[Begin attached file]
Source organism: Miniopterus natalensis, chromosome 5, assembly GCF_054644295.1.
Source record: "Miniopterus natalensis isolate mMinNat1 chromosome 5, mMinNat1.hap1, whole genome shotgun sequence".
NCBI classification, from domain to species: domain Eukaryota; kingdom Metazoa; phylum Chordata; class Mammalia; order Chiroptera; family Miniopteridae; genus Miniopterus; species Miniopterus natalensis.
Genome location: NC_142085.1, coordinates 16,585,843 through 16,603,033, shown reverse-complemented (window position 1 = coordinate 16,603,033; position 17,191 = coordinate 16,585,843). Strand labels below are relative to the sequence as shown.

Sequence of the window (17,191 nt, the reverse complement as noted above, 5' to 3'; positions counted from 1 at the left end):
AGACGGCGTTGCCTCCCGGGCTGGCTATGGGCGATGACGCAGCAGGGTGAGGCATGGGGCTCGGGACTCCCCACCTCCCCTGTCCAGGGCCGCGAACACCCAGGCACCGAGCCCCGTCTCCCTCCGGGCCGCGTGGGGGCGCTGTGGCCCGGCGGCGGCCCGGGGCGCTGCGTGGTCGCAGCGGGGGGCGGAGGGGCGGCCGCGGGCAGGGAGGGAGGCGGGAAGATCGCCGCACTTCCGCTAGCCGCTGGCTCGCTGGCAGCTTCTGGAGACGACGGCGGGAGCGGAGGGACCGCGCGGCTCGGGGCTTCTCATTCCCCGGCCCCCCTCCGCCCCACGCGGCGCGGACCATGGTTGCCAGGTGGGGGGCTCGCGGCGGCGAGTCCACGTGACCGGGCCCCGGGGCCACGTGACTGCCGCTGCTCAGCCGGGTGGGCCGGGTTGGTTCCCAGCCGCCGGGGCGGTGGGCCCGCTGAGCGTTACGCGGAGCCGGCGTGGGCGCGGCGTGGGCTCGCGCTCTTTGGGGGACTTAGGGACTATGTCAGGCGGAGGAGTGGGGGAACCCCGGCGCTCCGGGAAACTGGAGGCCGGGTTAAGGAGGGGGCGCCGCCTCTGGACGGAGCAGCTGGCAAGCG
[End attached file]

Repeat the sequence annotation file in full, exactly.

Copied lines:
Source organism: Miniopterus natalensis, chromosome 5, assembly GCF_054644295.1.
Source record: "Miniopterus natalensis isolate mMinNat1 chromosome 5, mMinNat1.hap1, whole genome shotgun sequence".
NCBI classification, from domain to species: domain Eukaryota; kingdom Metazoa; phylum Chordata; class Mammalia; order Chiroptera; family Miniopteridae; genus Miniopterus; species Miniopterus natalensis.
Genome location: NC_142085.1, coordinates 16,585,843 through 16,603,033, shown reverse-complemented (window position 1 = coordinate 16,603,033; position 17,191 = coordinate 16,585,843). Strand labels below are relative to the sequence as shown.

Sequence of the window (17,191 nt, the reverse complement as noted above, 5' to 3'; positions counted from 1 at the left end):
AGACGGCGTTGCCTCCCGGGCTGGCTATGGGCGATGACGCAGCAGGGTGAGGCATGGGGCTCGGGACTCCCCACCTCCCCTGTCCAGGGCCGCGAACACCCAGGCACCGAGCCCCGTCTCCCTCCGGGCCGCGTGGGGGCGCTGTGGCCCGGCGGCGGCCCGGGGCGCTGCGTGGTCGCAGCGGGGGGCGGAGGGGCGGCCGCGGGCAGGGAGGGAGGCGGGAAGATCGCCGCACTTCCGCTAGCCGCTGGCTCGCTGGCAGCTTCTGGAGACGACGGCGGGAGCGGAGGGACCGCGCGGCTCGGGGCTTCTCATTCCCCGGCCCCCCTCCGCCCCACGCGGCGCGGACCATGGTTGCCAGGTGGGGGGCTCGCGGCGGCGAGTCCACGTGACCGGGCCCCGGGGCCACGTGACTGCCGCTGCTCAGCCGGGTGGGCCGGGTTGGTTCCCAGCCGCCGGGGCGGTGGGCCCGCTGAGCGTTACGCGGAGCCGGCGTGGGCGCGGCGTGGGCTCGCGCTCTTTGGGGGACTTAGGGACTATGTCAGGCGGAGGAGTGGGGGAACCCCGGCGCTCCGGGAAACTGGAGGCCGGGTTAAGGAGGGGGCGCCGCCTCTGGACGGAGCAGCTGGCAAGCG